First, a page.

27 Jan 2017
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5 key metrics to analyse your Google Adwords campaigns

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5 key metrics for analysing your Adwords Campaigns

 

When it comes to analysing your Google Adwords campaigns, there is no shortage of metrics that you can use to scope your success. But going through these daily can and will suck up most of your time. If you’re just looking for a quick overview of how your campaigns are operating, there are a few metrics that are KPI’s that you need to focus on.

 

If you’re completely new to Adwords and haven’t yet set up your first campaign, checkout out our blogs on getting started with Adwords, learning the basics of keywords or how to create your first ad.

 

If you don’t have the time to scrawl through pages of Excel data daily, here are five key metrics for you to monitor in your Adwords campaigns to keep you on top of everything.

 

Click through rate (CTR)

 

Click through rate is a ratio that is used to measure how many times your ad is being click compared to how many times it is viewed. Your CTR will help you to gauge how well your keywords and ads are performing.

 

It’s a simple formula that Google uses to get your CTR. Just divide the number of clicks by the number of impressions (clicks ÷ impressions = CTR). So for example, if your ad has had 10 clicks and 1,000 impressions, your CTR would be 0.1% (10 ÷ 1000 = 0.1).

 

A high click-through rate tells Google that your ad and keywords are relevant to your audience. If you’re not getting great results, try using a different combination of keywords and copy in your ad. Remember to make sure that your keywords in your ad are matching those in your ad groups!

 

Cost per click (CPC)

 

Your CPC is how much you are paying for someone to click on your ad. This is an important metric to monitor as it relates to where your money is being allocated. With keywords costs in constant fluctuation, you will need to check up regularly to make sure that you can adjust your campaigns accordingly.

 

One of the best ways to do this is by setting a maximum CPC for your various ad groups which you will have done in set up. If you have set a high maximum CPC for highly competitive keywords, you need to be aware that you may suddenly find yourself overspending on what you originally planned.

 

Conversion Rate

 

Conversion rate is a term that is not only limited to Google Adwords. It is a percentage used to find out the number of ‘conversions’ that take place on your site. We use the term ‘conversion’ for measuring the desired action that we want a visitor to take. Examples include:

 

-Buying a ticket

-Signing up for an account

-Download a whitepaper or other document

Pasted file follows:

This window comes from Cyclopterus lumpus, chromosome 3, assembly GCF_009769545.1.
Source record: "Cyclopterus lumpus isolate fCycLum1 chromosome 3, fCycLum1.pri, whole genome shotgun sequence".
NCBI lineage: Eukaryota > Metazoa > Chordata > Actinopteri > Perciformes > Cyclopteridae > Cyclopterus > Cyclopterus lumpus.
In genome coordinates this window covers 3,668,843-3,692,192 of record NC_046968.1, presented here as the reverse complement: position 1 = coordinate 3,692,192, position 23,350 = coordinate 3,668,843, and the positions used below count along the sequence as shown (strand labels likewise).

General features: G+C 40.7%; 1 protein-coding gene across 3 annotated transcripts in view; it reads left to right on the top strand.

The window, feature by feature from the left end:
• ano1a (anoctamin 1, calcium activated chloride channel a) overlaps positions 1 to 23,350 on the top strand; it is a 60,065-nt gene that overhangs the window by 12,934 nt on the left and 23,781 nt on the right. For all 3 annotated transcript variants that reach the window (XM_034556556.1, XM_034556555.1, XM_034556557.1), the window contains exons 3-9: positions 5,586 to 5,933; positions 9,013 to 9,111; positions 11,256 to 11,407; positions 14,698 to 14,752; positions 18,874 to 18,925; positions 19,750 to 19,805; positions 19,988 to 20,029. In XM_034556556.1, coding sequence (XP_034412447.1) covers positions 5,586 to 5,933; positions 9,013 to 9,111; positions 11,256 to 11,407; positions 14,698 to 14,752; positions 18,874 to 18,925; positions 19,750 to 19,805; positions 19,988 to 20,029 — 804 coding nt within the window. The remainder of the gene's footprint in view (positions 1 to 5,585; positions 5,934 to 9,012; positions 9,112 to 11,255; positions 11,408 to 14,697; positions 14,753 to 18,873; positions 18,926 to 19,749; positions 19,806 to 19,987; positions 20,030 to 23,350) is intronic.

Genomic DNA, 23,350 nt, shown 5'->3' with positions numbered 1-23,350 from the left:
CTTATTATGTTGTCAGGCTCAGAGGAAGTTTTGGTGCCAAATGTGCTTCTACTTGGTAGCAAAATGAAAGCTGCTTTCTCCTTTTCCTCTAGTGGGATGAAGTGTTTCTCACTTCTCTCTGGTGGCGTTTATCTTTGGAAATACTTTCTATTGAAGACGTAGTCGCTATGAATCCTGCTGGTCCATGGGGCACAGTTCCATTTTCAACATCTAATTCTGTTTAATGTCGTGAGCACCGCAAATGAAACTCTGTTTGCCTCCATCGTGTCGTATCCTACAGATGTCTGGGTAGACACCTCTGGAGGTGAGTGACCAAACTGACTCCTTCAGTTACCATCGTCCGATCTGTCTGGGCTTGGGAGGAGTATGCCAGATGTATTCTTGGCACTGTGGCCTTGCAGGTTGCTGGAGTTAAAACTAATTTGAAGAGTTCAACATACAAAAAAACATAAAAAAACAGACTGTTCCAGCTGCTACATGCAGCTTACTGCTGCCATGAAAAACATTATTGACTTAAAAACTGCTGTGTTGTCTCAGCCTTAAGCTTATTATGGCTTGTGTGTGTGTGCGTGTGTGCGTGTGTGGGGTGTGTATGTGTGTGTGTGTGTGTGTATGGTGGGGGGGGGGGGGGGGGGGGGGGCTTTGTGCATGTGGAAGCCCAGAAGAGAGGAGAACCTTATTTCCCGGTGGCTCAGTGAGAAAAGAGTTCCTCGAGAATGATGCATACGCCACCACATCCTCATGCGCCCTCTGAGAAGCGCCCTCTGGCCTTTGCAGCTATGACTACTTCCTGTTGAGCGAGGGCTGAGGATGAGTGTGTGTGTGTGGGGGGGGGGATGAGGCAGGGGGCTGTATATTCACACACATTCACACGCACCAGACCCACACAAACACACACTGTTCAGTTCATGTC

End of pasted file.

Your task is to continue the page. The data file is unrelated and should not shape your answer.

-Requesting more information

 

Where as the other metrics in this article focus on the effectiveness of your ads, conversion rate is all about the performance of your site or landing page. It’s telling us what is happening after a person has clicked on your ad.

 

You work out conversion rate by taking the number of ad clicks and dividing them by the number of conversions. For example, if you had 100 conversions from 1000 ad clicks, that would make your conversion rate 10% (100 conversions ÷ 1000 clicks = 10% conversion rate).

 

If you have a good conversion rate, this usually tells you that what you are doing is successful. People are clicking on your ads and then taking the action that you desire (whatever that may be). If you have a high CTR and a low conversion rate, this tells us that you need to either review the information on your landing page as it isn’t relevant to your audience. Or you need to rethink who you are targeting your ads towards.

 

Cost per conversion

 

Leading on from your conversion rate, your cost per conversion tells you how much each one of those individual conversions cost you. Knowing this metric is crucial for any Adwords campaign, as you obviously want to know if you’re making any money off your efforts.

 

If you’re selling a product, it’s a great metric that will tell you right away if you’re making any profit. For example, if your selling marathon tickets for £20 and paid £1 for someone to click on your ad, then they go ahead and buy one, you’ve made a tidy profit.

 

The marketer’s ultimate goal is to now lower that cost per conversion, which ultimately makes your campaigns more successful. This encompasses not only optimising your ads but your website/landing pages as well. To bring your cost per conversion down, you need to be thinking about your whole conversion funnel.

 

Quality Score

 

Quality score is a metric that is created by Google that estimates the overall quality of your ads. It takes into account your ad copy, keywords and landing page relevance to give your ad a score out of ten. It’s an indicator to see how Google views the effectiveness of your campaigns.

 

As you increase your quality score you will notice that good things happen to your account, your CPC will down and your average position of your ad will go up.

 

If you have just started your campaign, don’t worry too much about your quality score. It takes a while for all the results to collate and show. Be aware, that if you make any changes to a live campaign, this will drop your quality score.

 

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